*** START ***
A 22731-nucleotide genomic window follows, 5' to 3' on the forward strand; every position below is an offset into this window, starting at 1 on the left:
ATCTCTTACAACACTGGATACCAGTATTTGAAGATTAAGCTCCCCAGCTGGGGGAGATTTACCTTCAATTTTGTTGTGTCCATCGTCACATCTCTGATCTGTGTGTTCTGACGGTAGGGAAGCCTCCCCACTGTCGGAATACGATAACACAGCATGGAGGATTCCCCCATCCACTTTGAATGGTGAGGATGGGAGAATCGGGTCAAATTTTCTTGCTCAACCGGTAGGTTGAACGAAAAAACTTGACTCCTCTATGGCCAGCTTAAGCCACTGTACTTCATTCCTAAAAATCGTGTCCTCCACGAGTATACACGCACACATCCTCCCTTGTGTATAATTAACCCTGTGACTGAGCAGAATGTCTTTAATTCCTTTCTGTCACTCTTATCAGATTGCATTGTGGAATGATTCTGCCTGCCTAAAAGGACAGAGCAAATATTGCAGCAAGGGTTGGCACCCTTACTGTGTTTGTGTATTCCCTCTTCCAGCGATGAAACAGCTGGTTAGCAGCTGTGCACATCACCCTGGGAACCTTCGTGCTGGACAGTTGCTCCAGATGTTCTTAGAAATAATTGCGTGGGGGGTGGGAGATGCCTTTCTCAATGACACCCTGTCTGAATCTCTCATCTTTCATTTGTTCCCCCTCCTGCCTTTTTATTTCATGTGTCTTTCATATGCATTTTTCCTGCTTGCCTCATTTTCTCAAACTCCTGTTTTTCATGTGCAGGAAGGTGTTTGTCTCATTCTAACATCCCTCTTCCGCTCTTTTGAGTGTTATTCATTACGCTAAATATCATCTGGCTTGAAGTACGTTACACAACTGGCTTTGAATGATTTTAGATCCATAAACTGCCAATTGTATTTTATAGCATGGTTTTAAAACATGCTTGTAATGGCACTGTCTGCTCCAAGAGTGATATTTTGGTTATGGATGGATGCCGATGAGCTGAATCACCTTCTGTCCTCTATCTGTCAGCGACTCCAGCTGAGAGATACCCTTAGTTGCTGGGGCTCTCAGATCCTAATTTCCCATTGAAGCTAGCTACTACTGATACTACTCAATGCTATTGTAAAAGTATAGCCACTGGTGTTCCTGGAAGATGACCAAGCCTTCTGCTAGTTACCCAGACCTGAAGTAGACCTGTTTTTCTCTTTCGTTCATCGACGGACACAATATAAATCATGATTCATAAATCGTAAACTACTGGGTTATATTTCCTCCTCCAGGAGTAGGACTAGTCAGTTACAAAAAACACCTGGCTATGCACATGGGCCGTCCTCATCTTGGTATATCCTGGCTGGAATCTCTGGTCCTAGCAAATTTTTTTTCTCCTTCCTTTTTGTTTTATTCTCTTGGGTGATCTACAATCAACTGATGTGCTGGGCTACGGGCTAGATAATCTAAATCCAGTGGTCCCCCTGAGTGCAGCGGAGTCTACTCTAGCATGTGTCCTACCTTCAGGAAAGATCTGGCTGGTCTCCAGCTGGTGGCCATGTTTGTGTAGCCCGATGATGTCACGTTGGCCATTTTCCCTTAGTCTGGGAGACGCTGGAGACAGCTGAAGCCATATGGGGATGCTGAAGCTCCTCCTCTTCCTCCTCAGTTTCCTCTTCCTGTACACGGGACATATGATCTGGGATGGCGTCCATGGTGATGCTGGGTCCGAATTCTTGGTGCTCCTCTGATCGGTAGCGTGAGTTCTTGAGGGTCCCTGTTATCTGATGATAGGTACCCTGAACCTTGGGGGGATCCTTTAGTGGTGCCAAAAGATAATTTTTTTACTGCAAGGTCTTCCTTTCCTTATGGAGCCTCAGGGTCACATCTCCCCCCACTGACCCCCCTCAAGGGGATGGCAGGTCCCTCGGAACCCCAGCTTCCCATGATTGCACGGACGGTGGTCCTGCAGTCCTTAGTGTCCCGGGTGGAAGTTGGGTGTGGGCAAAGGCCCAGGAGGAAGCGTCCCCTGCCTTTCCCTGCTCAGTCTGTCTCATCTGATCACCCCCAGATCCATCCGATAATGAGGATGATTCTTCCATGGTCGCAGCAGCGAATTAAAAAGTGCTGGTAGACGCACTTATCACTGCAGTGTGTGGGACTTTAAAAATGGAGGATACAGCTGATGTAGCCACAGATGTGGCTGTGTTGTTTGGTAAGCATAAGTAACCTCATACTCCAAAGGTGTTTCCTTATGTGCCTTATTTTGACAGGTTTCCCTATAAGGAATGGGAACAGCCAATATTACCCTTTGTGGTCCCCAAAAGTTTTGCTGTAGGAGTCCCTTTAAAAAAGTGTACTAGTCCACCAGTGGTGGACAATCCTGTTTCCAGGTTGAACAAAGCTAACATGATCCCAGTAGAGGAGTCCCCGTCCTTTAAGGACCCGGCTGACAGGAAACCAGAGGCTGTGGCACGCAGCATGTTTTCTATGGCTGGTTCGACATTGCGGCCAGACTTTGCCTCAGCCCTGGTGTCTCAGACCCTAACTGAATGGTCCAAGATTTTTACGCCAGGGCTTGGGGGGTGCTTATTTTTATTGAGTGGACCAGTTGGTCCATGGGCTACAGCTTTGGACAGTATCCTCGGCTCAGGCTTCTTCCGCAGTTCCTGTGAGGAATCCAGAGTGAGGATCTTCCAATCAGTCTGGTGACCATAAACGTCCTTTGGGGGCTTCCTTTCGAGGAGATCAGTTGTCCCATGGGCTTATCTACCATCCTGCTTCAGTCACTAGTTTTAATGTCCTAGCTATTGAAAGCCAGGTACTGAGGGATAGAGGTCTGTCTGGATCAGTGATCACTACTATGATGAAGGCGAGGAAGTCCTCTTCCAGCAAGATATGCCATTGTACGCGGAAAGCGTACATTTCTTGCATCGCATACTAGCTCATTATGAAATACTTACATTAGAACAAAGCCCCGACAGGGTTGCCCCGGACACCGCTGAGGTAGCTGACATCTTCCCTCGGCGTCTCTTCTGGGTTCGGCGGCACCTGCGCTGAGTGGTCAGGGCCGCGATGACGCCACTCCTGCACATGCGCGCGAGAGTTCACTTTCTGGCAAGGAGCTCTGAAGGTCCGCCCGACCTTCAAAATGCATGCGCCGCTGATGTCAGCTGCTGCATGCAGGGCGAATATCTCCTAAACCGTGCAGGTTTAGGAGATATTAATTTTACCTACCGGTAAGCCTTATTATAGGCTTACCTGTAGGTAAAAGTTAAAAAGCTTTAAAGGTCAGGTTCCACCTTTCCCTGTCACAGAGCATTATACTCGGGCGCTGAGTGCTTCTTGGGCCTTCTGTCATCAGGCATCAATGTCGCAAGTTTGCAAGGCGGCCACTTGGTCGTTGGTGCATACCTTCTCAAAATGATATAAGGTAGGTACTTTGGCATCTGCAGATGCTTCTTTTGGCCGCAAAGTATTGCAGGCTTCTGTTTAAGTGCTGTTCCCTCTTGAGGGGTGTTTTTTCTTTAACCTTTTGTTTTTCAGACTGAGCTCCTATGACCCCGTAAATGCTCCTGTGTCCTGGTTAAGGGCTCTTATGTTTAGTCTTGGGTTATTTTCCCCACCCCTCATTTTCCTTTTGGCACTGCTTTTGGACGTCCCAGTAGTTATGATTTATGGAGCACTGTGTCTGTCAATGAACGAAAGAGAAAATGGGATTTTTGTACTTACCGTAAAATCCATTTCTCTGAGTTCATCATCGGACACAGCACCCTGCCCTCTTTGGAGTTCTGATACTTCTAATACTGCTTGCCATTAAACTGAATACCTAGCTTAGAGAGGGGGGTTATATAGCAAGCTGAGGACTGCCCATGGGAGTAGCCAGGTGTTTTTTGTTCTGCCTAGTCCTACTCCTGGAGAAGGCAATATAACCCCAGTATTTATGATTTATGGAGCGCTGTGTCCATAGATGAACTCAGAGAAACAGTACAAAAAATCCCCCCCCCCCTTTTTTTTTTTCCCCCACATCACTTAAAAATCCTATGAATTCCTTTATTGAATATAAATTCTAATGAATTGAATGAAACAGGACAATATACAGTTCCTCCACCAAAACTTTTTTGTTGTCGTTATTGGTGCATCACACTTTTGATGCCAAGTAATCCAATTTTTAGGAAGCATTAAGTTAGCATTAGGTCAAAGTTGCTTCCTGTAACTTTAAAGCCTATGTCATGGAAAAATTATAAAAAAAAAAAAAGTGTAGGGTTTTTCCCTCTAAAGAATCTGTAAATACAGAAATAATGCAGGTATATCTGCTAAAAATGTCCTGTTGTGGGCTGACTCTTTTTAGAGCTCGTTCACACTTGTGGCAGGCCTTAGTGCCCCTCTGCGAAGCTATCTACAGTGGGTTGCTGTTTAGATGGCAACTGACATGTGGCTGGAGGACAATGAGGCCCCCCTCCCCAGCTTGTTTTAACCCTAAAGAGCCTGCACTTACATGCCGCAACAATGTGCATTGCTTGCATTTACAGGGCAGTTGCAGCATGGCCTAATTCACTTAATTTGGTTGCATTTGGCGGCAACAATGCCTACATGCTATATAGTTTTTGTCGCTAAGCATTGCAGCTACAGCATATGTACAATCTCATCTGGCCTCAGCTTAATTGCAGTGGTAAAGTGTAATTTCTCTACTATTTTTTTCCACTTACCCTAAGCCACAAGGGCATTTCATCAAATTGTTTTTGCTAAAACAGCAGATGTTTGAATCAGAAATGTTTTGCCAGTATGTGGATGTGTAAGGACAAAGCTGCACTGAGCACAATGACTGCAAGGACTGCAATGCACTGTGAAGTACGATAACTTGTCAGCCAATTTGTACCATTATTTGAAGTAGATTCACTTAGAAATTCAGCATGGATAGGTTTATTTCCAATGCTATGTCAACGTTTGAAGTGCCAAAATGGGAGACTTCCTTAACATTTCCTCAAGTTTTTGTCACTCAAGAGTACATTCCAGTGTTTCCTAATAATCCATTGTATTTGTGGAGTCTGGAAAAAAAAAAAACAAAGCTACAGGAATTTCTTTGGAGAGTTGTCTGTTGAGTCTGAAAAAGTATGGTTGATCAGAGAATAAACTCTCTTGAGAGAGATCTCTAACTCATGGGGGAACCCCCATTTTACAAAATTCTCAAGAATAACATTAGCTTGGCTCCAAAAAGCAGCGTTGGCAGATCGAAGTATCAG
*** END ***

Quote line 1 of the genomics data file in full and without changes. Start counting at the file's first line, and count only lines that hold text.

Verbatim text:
A 22731-nucleotide genomic window follows, 5' to 3' on the forward strand; every position below is an offset into this window, starting at 1 on the left: